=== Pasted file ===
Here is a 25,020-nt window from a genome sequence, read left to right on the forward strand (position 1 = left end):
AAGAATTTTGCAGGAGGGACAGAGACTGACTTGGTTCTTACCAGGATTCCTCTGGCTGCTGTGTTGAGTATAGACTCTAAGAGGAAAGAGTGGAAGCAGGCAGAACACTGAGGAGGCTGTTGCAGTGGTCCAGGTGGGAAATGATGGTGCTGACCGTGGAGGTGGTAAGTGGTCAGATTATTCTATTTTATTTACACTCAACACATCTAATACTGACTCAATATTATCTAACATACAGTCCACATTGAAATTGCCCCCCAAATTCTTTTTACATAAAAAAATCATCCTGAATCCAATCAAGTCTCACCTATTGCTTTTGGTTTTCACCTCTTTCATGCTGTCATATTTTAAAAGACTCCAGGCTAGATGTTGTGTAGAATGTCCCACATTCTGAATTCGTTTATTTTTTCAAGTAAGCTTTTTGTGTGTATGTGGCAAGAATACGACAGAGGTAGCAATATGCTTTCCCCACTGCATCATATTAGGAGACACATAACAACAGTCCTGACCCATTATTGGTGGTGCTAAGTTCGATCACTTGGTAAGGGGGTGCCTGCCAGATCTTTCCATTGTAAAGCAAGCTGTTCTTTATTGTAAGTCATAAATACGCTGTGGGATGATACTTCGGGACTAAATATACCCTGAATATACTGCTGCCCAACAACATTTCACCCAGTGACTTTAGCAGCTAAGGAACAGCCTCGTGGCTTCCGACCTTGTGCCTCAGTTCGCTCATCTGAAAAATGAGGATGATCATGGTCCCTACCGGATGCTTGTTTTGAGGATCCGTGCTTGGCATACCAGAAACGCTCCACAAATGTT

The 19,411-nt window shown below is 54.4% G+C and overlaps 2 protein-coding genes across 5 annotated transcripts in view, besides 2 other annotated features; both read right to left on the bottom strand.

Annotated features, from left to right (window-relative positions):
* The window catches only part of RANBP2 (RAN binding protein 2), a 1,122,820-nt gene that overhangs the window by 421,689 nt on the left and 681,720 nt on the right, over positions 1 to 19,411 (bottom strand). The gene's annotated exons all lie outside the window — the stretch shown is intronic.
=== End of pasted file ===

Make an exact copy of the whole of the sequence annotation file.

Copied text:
Here is a 25,020-nt window from a genome sequence, read left to right on the forward strand (position 1 = left end):
AAGAATTTTGCAGGAGGGACAGAGACTGACTTGGTTCTTACCAGGATTCCTCTGGCTGCTGTGTTGAGTATAGACTCTAAGAGGAAAGAGTGGAAGCAGGCAGAACACTGAGGAGGCTGTTGCAGTGGTCCAGGTGGGAAATGATGGTGCTGACCGTGGAGGTGGTAAGTGGTCAGATTATTCTATTTTATTTACACTCAACACATCTAATACTGACTCAATATTATCTAACATACAGTCCACATTGAAATTGCCCCCCAAATTCTTTTTACATAAAAAAATCATCCTGAATCCAATCAAGTCTCACCTATTGCTTTTGGTTTTCACCTCTTTCATGCTGTCATATTTTAAAAGACTCCAGGCTAGATGTTGTGTAGAATGTCCCACATTCTGAATTCGTTTATTTTTTCAAGTAAGCTTTTTGTGTGTATGTGGCAAGAATACGACAGAGGTAGCAATATGCTTTCCCCACTGCATCATATTAGGAGACACATAACAACAGTCCTGACCCATTATTGGTGGTGCTAAGTTCGATCACTTGGTAAGGGGGTGCCTGCCAGATCTTTCCATTGTAAAGCAAGCTGTTCTTTATTGTAAGTCATAAATACGCTGTGGGATGATACTTCGGGACTAAATATACCCTGAATATACTGCTGCCCAACAACATTTCACCCAGTGACTTTAGCAGCTAAGGAACAGCCTCGTGGCTTCCGACCTTGTGCCTCAGTTCGCTCATCTGAAAAATGAGGATGATCATGGTCCCTACCGGATGCTTGTTTTGAGGATCCGTGCTTGGCATACCAGAAACGCTCCACAAATGTT

The 19,411-nt window shown below is 54.4% G+C and overlaps 2 protein-coding genes across 5 annotated transcripts in view, besides 2 other annotated features; both read right to left on the bottom strand.

Annotated features, from left to right (window-relative positions):
* The window catches only part of RANBP2 (RAN binding protein 2), a 1,122,820-nt gene that overhangs the window by 421,689 nt on the left and 681,720 nt on the right, over positions 1 to 19,411 (bottom strand). The gene's annotated exons all lie outside the window — the stretch shown is intronic.